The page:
Gediz Delta in western Turkey, one of the prime wetlands for Greater Flamingos in the world, is under major threat due to a proposed mega bridge project. Doga, BirdLife Turkey, states that the bridge will irreplaceably destroy key feeding grounds of flamingos and many other waterbird species. Doga and other civil society organizations in Turkey opened two court cases for the cancellation of the bridge and downgrading of protection zones of the Gediz Delta.
Over the last weekend, more than 80 birdwatchers and volunteers of Doga met in the Gediz Delta and drew a mega flamingo with their bodies to raise attention to the upcoming major threat to flamingos and to the delta. They also used a mega sign stating, “Don’t touch my flamingo!” The gathering of birdwatchers gained major coverage in national press.
Gediz Delta, a Ramsar Site since 1998, is known to host around ten percent of the world population, and up to 30 percent of the European population of Greater Flamingos, during breeding and wintering seasons. In 2017, 20 thousand pairs of flamingos nested at the Gediz Delta, along with several threatened species such as the Dalmatian Pelican. The delta qualifies as an Important Bird Area (IBA) and Key Biodiversity Area (KBA) for great variety of species. The proposed bridge aims at connecting the southern and northern coasts of the Izmir Bay, which will result in direct loss of breeding islands of birds and key foraging areas of flamingos.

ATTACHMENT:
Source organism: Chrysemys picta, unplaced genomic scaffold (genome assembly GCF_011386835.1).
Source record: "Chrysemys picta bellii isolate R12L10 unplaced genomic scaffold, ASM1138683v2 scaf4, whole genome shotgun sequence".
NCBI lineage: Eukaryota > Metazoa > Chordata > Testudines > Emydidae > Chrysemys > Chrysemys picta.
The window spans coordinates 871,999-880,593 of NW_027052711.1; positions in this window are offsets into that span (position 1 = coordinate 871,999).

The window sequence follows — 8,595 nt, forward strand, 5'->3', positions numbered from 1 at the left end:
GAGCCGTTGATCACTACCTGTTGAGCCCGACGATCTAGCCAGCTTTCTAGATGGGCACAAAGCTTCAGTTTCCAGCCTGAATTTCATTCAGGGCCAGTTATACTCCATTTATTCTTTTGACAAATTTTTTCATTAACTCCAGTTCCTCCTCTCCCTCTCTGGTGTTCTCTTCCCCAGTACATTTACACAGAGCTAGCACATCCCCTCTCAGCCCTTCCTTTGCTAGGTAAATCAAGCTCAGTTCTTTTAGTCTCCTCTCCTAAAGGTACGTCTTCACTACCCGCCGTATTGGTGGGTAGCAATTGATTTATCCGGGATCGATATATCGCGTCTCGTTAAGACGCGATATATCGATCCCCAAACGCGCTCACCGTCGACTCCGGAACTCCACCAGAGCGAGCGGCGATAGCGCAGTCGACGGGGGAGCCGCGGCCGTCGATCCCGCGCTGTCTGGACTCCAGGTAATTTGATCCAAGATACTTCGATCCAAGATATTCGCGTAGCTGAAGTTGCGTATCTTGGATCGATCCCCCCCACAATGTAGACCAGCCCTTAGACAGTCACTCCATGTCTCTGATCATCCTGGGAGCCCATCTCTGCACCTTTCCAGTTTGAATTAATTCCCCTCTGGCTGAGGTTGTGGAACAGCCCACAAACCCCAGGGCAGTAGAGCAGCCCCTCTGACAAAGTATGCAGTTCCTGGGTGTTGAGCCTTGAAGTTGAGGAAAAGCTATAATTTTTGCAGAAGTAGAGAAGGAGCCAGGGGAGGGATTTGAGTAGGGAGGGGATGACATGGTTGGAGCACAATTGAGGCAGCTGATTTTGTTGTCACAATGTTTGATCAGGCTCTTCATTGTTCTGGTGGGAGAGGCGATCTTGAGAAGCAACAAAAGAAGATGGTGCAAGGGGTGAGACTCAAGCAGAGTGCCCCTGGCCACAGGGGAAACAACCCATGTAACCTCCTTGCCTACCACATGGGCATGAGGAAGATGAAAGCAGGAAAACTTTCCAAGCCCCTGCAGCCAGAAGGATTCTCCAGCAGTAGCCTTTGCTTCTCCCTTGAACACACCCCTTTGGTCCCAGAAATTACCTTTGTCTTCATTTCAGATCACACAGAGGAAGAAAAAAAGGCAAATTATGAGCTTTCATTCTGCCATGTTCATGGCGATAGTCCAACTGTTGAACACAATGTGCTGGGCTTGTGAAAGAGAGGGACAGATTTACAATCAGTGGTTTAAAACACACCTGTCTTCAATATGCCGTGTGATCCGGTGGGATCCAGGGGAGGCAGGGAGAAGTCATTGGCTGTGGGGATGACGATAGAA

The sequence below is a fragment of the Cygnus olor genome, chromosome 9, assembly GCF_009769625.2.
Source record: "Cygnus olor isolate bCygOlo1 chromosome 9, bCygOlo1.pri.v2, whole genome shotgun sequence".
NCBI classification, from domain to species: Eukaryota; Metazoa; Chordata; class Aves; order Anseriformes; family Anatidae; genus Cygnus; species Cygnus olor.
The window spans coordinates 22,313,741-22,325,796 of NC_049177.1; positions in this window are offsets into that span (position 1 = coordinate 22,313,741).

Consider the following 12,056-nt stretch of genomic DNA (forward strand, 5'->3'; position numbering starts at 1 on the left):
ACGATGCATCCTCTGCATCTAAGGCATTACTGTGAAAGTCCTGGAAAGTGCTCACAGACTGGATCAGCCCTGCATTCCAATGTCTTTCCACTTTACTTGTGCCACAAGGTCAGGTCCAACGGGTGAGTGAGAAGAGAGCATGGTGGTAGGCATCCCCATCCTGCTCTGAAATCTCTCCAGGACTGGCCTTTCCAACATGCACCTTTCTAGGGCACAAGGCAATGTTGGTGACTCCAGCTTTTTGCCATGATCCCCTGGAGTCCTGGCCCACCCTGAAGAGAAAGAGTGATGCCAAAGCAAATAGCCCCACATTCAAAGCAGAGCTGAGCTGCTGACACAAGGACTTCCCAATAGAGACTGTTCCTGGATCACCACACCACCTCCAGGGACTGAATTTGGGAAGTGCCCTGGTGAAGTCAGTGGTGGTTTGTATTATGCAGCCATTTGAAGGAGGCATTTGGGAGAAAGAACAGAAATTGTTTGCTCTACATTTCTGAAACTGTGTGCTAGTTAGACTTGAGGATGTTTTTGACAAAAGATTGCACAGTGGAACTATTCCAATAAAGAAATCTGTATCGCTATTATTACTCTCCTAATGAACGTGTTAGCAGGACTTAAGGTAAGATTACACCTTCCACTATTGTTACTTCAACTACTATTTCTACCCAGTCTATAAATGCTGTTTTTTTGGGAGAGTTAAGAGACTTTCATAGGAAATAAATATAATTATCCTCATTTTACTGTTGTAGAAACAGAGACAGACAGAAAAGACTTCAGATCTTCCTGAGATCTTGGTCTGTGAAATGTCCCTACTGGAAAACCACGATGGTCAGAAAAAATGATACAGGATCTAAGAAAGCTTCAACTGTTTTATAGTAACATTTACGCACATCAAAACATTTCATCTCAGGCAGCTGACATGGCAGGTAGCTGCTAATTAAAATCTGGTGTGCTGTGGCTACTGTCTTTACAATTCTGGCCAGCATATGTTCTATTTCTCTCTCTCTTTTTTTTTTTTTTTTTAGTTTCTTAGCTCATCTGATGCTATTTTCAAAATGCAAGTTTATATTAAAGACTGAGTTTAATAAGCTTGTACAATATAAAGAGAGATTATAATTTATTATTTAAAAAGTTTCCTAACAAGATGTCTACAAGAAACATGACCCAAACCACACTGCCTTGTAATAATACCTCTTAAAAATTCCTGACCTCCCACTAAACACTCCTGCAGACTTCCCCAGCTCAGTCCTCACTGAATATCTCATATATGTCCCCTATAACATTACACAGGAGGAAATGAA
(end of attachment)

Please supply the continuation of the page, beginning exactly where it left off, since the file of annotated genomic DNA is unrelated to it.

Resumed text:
Chairwoman of Doga, Dicle Tuba Kilic stated that: “The recent decision on building a mega-bridge at this protected wetland came as a major surprise to nature conservation community. We are grateful to our volunteers and birdwatchers for making possible the peaceful demonstration last week. We will continue using all legal instruments for elimination of this major threat on Gediz Delta and seek for international solidarity to save the flamingos of the Mediterranean and the world.”